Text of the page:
In fact, back in May, Fitch and Moody’s did not downgrade Kenya’s rating, but did downgrade its outlook from ‘stable’ to ‘negative’. In contrast to the threat against Cameroon in April, the detailed reasons that Fitch has published do not even mention possible relief through the DSSI. Rather, it cited the sharp drop in tourism, the resulting slowdown in growth and the increase in debt due to the growing deficit anticipated by the agency.

The assumption that making use of a moratorium offered by public creditors would lead to a deterioration in the rating relevant for private investors is based on the idea that a debtor granted this benefit would turn out to be a bad debtor. Private creditors like to cultivate and communicate this idea to persuade their sovereign debtors to continue servicing those debts, even in existential crises such as the coronavirus pandemic, despite the high opportunity costs and dubious debt sustainability.

At the meeting of finance ministers during the annual meeting of the IMF and World Bank in October, the G20 will have the opportunity to correct a flaw in the design of the DSSI.

In the early phase of the initiative, both the head of the World Bank and the chairman of the Paris Club had emphatically demanded that the private sector be forced to participate, but then they did not dare take advantage of the opportunity for such enforcement. In July, the Paris Club had to sheepishly admit that it would not use options such as its equal treatment clause, which is usually standard in debt rescheduling agreements. As a result, waiving the obligation to public creditors ensures the continued satisfaction of private claims – although the public waiver really should have been used to finance the fight against the pandemic.

The G20 can correct its mistake

Would compulsory involvement of the private sector lead to downgrading and thus to a deterioration in market access? Although many individual factors play a role in determining interest rates, future prospects of repayment are much more important than past performance – provided that a country has not arbitrarily and unnecessarily suspended payments. An argument can be made that the debtors should not have allowed themselves to be intimidated.

As the reasons given for the limited devaluation by Fitch show, the agencies that use more than forty indicators for the assessment, look primarily at a country’s future ability to service its debt, which is of course not negatively impacted by the waiver of claims by individual creditors, but rather positively, if at all. Where moratoriums were granted in the past moratoria in response to disasters, this had no negative impact on countries’ access to the capital market. One excellent example is the Paris Club’s 2005 moratorium of public creditors for Indonesia and Sri Lanka when they were struck by a tsunami.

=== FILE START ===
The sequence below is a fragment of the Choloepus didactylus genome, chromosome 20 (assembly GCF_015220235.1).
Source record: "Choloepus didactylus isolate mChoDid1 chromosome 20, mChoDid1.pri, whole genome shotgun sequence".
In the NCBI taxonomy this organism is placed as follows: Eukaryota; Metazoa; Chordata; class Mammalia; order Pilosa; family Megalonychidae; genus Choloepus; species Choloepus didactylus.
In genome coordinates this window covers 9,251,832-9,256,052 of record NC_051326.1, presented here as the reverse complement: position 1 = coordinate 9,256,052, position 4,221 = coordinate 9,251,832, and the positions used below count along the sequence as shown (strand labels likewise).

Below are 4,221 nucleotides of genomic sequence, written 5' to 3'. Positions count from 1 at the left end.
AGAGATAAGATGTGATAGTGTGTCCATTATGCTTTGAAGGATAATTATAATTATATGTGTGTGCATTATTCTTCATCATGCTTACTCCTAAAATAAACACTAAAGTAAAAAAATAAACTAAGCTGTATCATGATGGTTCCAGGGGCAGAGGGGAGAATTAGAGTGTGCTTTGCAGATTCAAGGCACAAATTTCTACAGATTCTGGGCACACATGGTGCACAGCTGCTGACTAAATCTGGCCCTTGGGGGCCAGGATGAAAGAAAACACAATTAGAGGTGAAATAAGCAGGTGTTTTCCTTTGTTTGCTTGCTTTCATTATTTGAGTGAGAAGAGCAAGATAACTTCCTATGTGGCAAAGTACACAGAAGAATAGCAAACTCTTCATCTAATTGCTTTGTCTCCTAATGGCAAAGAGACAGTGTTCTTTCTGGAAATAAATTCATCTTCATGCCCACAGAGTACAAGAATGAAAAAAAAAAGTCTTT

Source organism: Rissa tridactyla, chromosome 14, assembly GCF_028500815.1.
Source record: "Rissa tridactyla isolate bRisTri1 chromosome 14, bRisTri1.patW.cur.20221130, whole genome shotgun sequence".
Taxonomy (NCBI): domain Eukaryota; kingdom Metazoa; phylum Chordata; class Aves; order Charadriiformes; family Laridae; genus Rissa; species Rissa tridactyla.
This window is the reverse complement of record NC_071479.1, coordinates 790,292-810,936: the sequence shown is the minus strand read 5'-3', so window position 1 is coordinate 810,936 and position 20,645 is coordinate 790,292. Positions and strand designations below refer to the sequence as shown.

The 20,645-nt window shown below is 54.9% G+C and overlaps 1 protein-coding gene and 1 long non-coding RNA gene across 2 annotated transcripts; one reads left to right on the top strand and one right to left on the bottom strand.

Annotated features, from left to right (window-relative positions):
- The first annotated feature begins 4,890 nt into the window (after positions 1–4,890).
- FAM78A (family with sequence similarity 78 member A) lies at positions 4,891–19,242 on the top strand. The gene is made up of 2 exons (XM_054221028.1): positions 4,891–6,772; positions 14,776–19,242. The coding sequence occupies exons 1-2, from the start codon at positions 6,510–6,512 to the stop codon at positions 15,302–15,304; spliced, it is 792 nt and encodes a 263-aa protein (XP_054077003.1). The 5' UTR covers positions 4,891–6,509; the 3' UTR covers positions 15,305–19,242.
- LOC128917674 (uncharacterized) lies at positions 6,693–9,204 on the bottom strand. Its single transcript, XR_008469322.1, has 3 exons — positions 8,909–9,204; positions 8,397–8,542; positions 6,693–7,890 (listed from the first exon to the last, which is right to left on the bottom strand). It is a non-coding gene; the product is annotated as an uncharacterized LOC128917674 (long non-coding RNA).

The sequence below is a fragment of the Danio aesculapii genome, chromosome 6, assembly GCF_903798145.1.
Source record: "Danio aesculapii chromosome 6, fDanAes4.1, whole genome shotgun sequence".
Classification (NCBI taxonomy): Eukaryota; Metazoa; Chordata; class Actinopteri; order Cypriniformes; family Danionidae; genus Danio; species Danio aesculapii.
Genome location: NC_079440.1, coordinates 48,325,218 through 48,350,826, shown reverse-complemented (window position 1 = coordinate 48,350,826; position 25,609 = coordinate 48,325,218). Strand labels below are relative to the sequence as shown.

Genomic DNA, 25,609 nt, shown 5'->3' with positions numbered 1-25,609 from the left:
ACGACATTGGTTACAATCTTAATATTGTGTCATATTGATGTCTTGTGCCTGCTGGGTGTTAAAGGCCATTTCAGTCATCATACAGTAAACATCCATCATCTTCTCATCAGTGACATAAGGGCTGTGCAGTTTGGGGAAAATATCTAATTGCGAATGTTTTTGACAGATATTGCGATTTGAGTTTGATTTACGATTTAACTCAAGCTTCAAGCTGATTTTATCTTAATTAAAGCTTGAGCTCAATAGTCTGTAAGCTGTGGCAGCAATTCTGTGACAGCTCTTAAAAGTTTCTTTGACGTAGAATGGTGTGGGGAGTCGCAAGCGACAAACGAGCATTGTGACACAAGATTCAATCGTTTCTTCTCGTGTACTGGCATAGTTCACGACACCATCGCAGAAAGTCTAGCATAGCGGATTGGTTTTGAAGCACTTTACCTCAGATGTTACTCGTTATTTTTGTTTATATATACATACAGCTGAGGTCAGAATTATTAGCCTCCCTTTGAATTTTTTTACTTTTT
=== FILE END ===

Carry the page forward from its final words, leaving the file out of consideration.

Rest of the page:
Even where poorer countries have received not only moratoriums but also comprehensive debt relief from their private creditors, access to the capital market has not worsened, but – as logic would suggest – has improved. The best example is the multilateral debt relief initiative for heavily indebted poor countries in the early 2000s, the so-called HIPC/MDRI initiative (Heavily Indebted Poor Countries Initiative and Multilateral Debt Relief Initiative). As a result of the debt relief, some of the HIPC countries have received a rating and access to the Eurobond market for the first time ever.

For example, after a long, extensive and painful rescheduling phase for everyone involved, Argentina had such unimpeded access to the international capital market from 2015 onwards that the liberal Macri government was able to drive the country into a new sovereign debt crisis within only three years. And as long as investors in the Western countries are looking at zero interest rates at home, bonds issued by emerging and developing countries will not lose their attractiveness – regardless of whether there have been moratoriums or debt rescheduling.

At the meeting of finance ministers during the annual meeting of the IMF and World Bank in October, the G20 will have the opportunity to correct a flaw in the design of the DSSI. Proposals on how the private sector could be forced to share the burden are on the table: these include the Paris Club’s equal treatment clause to a UN Security Council resolution, the internationalisation of the British ‘anti-vulture fund’ act and the creation of a central credit facility in the World Bank. That would be very good news for a global containment of the pandemic and a quick recovery of the global economy.